Thursday, April 07, 2005

Digital tapestries and Google Maps

This week's New Yorker has a fascinating article on how two mathmaticians helped the Metropolitan Museum of Art stitch some 200 cds worth of digital pictures of one of the Unicorn tapestries at the cloisters into a single composite digital image.

It begins with the common analogy that tapestry stitches are analogous to digital pixals, and therein lies the problem. The digital shoot happened while the tapestries were being restored in '98. After a bath in distilled water, and some time off the wall, the tapestry warped enough to make a composite picture difficult. (note: they were shooting at a resolution of 50 microns, or half the width of a hair). Even the process of shooting created inconsistancies, the ref. paper that slid on top as they captured each segment, the camera's sliding mechanism being off by millemetres and so on.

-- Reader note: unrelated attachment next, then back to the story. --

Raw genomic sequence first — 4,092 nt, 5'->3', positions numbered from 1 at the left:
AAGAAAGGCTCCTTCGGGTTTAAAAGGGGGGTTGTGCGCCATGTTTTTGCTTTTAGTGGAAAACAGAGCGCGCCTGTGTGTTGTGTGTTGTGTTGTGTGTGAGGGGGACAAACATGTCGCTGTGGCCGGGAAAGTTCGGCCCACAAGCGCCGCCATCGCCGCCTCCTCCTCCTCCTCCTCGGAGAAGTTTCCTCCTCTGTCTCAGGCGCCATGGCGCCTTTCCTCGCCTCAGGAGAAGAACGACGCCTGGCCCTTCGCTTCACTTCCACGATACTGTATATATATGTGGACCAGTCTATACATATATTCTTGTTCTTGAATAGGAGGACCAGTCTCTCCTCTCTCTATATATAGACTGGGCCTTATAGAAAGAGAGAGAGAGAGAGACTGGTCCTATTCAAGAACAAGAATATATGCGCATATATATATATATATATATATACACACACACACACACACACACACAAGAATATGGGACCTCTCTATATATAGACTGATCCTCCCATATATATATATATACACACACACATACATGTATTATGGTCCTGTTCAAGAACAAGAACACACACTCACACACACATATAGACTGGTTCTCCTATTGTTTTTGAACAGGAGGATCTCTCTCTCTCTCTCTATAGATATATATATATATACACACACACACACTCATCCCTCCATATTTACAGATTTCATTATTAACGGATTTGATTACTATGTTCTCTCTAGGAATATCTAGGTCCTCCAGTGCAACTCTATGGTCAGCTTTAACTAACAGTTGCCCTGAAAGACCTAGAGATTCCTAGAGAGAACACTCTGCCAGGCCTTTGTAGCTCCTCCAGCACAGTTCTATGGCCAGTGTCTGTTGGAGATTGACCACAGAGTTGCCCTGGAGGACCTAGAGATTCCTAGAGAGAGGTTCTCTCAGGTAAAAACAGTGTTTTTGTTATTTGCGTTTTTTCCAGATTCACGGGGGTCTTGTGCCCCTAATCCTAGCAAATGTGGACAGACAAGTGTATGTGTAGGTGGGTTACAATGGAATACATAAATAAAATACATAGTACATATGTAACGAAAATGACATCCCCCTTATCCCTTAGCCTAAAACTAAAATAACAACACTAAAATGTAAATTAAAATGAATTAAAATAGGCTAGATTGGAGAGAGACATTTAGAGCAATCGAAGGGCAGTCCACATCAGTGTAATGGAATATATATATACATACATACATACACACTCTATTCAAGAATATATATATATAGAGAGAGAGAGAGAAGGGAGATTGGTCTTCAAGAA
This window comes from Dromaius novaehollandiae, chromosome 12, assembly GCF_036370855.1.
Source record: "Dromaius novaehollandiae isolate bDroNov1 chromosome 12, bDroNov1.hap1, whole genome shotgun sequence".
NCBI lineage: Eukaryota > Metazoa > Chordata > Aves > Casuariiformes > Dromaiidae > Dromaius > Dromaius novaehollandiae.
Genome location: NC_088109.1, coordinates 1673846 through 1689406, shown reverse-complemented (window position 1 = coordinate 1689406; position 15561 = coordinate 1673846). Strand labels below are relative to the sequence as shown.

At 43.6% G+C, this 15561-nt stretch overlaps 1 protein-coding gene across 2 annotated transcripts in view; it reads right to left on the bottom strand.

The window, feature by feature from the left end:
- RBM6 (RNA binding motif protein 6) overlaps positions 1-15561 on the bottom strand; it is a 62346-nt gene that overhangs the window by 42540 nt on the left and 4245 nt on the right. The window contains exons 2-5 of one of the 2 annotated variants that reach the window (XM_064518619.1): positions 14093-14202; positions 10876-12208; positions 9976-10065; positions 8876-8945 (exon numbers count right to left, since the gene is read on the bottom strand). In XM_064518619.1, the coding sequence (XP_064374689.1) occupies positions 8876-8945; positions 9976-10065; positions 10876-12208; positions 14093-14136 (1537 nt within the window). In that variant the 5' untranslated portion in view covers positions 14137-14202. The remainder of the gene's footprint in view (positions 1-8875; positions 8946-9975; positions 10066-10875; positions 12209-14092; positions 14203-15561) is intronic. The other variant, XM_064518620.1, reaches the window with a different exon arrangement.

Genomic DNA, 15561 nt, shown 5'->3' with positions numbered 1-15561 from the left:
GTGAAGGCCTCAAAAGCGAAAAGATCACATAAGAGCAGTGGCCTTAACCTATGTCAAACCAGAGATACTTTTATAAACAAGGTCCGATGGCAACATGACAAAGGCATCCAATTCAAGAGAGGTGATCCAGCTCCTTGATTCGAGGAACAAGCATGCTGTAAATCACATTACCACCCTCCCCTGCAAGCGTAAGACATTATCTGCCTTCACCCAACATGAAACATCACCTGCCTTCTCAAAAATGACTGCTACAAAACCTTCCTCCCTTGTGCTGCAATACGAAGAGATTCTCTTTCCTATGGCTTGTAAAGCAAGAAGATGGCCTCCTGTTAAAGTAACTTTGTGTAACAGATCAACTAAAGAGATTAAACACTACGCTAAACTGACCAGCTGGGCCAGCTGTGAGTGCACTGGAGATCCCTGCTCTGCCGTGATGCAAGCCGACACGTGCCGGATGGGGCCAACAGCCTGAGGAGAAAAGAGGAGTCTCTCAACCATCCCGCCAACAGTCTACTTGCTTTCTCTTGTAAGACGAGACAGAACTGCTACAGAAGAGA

Without meaning to, this segways nicely into Google's news of the week: satellite imaging in maps. Again, we're talking about stitching many thousands of images together to create a compsite, a small fraction of which the searcher sees in their window. High in the blogdex is this man's annotation of Google Maps to indicate various sites from his childhood. Here are some instructions to do one yourself. I just did a brief tour from 409 Wilmers to Lincoln High School.

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